Intro to Graduate Research/ Cameron University
June 15, 2010
Summary of Article
This study examined obesity in the school systems and the factors of the trial were food consumption, wellness activities, and stress management. Sixteen schools were chosen for the study, eight control, and eight intervention. At the schools only the staff were measured and took part in the study such as teachers, administrators, teacher aides, and others. The study was testing two hypotheses the first one was that that employees involved in the intervention schools would be more likely to significantly lose weight (lower BMI and waist-hip ratio) than individuals in the control schools and the second hypothesis concerns that people in the intervention schools would be significantly more likely to change diet and physical activity behaviors than individuals at control schools. The instruments used in this study were a calibrated electronic scale, a stadiometer height board to help calculate body mass index (BMI), cloth tape measure to measure waist to hip ratio, and International Physical Activity Questionnaire (IPAQ) Short Form to measure and report time spent in sedentary activity, moderately vigorous activity, vigorous activity, and walking in the prior seven days. The study concluded there were differences in the control and intervention schools but they were not significant. The intervention schools only lost an average of .82 pounds per person while the control schools gained 2.45 pounds per person during the two year study. Reflection of Article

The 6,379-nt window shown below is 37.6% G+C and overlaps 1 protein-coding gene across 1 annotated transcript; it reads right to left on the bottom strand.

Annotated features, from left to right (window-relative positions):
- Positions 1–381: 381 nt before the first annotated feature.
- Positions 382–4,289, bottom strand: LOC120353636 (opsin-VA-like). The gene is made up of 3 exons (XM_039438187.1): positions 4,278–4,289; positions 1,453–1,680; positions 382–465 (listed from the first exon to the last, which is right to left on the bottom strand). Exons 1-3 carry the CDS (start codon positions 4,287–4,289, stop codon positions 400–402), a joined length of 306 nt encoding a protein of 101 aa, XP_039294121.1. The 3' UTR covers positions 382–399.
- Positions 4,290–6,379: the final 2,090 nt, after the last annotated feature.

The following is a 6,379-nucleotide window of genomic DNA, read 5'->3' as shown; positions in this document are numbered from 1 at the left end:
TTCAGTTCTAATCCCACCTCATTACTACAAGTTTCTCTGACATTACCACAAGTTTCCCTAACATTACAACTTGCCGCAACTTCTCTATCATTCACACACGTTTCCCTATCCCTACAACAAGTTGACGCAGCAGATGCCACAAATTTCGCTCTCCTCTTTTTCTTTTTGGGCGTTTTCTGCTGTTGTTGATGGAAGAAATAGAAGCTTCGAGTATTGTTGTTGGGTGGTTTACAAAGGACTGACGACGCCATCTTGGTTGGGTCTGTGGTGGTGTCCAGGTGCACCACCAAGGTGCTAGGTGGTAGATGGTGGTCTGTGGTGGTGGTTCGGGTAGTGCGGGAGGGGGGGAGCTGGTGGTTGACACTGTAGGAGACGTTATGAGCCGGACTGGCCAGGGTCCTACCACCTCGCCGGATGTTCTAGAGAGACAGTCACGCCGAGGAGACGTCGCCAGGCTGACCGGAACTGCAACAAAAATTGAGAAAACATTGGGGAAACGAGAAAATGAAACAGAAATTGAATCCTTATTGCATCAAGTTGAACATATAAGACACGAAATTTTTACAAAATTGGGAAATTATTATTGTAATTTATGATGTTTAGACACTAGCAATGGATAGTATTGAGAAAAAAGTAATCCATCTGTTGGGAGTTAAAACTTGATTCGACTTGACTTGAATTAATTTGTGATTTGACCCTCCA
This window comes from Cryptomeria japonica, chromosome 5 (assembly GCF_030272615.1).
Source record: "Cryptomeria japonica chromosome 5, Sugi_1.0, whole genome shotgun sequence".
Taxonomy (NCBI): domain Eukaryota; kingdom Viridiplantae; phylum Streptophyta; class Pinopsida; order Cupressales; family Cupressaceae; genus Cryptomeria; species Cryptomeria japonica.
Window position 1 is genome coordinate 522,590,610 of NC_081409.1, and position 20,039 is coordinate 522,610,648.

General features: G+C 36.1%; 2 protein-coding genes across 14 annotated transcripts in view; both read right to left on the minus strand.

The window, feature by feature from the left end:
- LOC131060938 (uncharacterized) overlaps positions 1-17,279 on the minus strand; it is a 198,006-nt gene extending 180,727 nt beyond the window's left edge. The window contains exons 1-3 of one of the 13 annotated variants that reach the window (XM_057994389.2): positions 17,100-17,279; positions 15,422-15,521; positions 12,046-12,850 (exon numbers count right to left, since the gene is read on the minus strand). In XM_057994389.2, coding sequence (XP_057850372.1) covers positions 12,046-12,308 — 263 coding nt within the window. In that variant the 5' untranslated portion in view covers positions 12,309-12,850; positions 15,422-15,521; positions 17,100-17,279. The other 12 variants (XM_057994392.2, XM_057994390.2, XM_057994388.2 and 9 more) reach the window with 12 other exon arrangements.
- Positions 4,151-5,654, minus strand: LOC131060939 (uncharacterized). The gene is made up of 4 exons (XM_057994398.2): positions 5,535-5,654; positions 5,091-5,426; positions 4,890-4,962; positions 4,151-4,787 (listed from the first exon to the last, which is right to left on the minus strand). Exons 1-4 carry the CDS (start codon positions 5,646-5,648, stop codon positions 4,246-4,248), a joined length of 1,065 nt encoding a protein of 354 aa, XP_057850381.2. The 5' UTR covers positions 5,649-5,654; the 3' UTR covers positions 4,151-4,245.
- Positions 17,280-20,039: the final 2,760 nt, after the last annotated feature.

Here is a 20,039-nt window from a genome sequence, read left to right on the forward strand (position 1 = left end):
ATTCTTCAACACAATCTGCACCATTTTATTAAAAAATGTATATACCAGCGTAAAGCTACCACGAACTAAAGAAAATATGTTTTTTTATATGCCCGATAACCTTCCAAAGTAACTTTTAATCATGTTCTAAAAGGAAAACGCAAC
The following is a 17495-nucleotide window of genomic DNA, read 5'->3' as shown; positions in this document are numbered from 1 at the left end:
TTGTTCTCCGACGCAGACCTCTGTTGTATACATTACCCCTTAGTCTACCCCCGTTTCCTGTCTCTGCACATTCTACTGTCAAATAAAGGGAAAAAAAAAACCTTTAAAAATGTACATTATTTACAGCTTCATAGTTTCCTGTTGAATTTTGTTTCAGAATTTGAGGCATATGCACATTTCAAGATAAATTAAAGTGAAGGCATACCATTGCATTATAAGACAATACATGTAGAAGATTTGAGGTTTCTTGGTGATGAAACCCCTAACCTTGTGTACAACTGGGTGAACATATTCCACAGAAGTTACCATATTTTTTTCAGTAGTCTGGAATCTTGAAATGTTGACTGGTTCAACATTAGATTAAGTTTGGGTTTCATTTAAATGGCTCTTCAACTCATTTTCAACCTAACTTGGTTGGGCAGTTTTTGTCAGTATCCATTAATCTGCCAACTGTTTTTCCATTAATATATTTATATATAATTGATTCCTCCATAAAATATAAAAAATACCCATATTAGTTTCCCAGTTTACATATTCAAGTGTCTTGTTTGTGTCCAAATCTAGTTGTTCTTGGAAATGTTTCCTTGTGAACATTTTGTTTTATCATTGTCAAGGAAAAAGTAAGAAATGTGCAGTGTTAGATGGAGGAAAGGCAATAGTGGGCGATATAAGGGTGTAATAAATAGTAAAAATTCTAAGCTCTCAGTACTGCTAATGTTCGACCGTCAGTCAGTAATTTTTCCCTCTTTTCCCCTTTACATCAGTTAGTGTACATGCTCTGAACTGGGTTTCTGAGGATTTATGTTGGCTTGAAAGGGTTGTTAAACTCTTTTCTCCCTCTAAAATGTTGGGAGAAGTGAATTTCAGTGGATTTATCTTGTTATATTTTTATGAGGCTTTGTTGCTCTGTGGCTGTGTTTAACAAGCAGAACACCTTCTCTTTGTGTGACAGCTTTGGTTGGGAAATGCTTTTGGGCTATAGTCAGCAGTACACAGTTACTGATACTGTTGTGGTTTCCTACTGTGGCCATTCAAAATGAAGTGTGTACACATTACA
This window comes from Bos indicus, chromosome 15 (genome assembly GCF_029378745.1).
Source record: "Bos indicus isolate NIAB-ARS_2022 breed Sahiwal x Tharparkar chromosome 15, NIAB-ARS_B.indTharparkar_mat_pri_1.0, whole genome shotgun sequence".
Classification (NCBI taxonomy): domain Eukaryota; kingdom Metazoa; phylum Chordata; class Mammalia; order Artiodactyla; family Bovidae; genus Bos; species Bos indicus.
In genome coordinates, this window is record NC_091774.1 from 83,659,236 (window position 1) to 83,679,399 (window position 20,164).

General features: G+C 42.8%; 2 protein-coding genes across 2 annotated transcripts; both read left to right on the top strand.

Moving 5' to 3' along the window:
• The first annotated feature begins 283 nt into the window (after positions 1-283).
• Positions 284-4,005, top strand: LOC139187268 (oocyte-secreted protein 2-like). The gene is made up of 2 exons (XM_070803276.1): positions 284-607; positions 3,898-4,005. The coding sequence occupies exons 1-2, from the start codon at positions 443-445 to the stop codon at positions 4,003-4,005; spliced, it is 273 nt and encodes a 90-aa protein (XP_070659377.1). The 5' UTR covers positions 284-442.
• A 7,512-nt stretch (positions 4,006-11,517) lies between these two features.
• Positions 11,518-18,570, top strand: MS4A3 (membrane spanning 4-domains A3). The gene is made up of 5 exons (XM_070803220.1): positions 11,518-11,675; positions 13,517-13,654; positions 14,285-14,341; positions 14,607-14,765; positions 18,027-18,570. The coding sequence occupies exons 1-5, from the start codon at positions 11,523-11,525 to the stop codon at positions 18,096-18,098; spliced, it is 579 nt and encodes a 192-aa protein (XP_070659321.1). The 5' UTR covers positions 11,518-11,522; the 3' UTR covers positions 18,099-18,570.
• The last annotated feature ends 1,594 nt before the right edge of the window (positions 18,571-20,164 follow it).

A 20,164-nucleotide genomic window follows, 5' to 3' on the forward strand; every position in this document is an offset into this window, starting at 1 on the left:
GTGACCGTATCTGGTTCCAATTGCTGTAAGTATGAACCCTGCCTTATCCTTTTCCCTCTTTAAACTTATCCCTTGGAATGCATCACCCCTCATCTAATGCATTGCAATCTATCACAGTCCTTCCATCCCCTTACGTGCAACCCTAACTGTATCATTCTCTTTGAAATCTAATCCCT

I found this article to be interesting because it studied obesity in schools not with the students but with the faculty and staff. I liked how they looked at more than just how much a person weighed and more at their lifestyle by using the IPAQ form which brought an instrument that brought another degree into the study. I also liked how long the study took which was a over a two year period from 2005...